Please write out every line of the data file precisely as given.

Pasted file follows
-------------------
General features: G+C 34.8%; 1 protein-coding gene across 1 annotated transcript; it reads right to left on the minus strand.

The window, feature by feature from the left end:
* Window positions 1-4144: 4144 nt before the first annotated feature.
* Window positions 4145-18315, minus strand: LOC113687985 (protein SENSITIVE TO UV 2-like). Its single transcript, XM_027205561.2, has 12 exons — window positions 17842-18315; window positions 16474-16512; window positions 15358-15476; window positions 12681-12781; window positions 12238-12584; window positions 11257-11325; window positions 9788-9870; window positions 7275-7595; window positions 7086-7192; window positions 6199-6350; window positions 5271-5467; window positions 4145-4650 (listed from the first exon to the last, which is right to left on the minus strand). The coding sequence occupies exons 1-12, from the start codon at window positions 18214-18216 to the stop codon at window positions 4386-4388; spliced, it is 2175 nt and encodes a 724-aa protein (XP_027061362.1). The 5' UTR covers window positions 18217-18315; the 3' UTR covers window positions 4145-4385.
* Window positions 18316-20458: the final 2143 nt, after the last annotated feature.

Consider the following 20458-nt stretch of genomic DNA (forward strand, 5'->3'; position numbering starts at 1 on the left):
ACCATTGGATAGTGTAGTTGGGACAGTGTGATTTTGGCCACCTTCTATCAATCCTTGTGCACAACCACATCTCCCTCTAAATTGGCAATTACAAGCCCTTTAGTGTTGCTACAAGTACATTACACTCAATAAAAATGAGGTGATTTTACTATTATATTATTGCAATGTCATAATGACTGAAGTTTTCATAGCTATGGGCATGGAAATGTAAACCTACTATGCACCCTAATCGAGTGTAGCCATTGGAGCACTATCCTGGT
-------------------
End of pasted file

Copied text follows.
General features: G+C 34.8%; 1 protein-coding gene across 1 annotated transcript; it reads right to left on the minus strand.

The window, feature by feature from the left end:
* Window positions 1-4144: 4144 nt before the first annotated feature.
* Window positions 4145-18315, minus strand: LOC113687985 (protein SENSITIVE TO UV 2-like). Its single transcript, XM_027205561.2, has 12 exons — window positions 17842-18315; window positions 16474-16512; window positions 15358-15476; window positions 12681-12781; window positions 12238-12584; window positions 11257-11325; window positions 9788-9870; window positions 7275-7595; window positions 7086-7192; window positions 6199-6350; window positions 5271-5467; window positions 4145-4650 (listed from the first exon to the last, which is right to left on the minus strand). The coding sequence occupies exons 1-12, from the start codon at window positions 18214-18216 to the stop codon at window positions 4386-4388; spliced, it is 2175 nt and encodes a 724-aa protein (XP_027061362.1). The 5' UTR covers window positions 18217-18315; the 3' UTR covers window positions 4145-4385.
* Window positions 18316-20458: the final 2143 nt, after the last annotated feature.

Consider the following 20458-nt stretch of genomic DNA (forward strand, 5'->3'; position numbering starts at 1 on the left):
ACCATTGGATAGTGTAGTTGGGACAGTGTGATTTTGGCCACCTTCTATCAATCCTTGTGCACAACCACATCTCCCTCTAAATTGGCAATTACAAGCCCTTTAGTGTTGCTACAAGTACATTACACTCAATAAAAATGAGGTGATTTTACTATTATATTATTGCAATGTCATAATGACTGAAGTTTTCATAGCTATGGGCATGGAAATGTAAACCTACTATGCACCCTAATCGAGTGTAGCCATTGGAGCACTATCCTGGT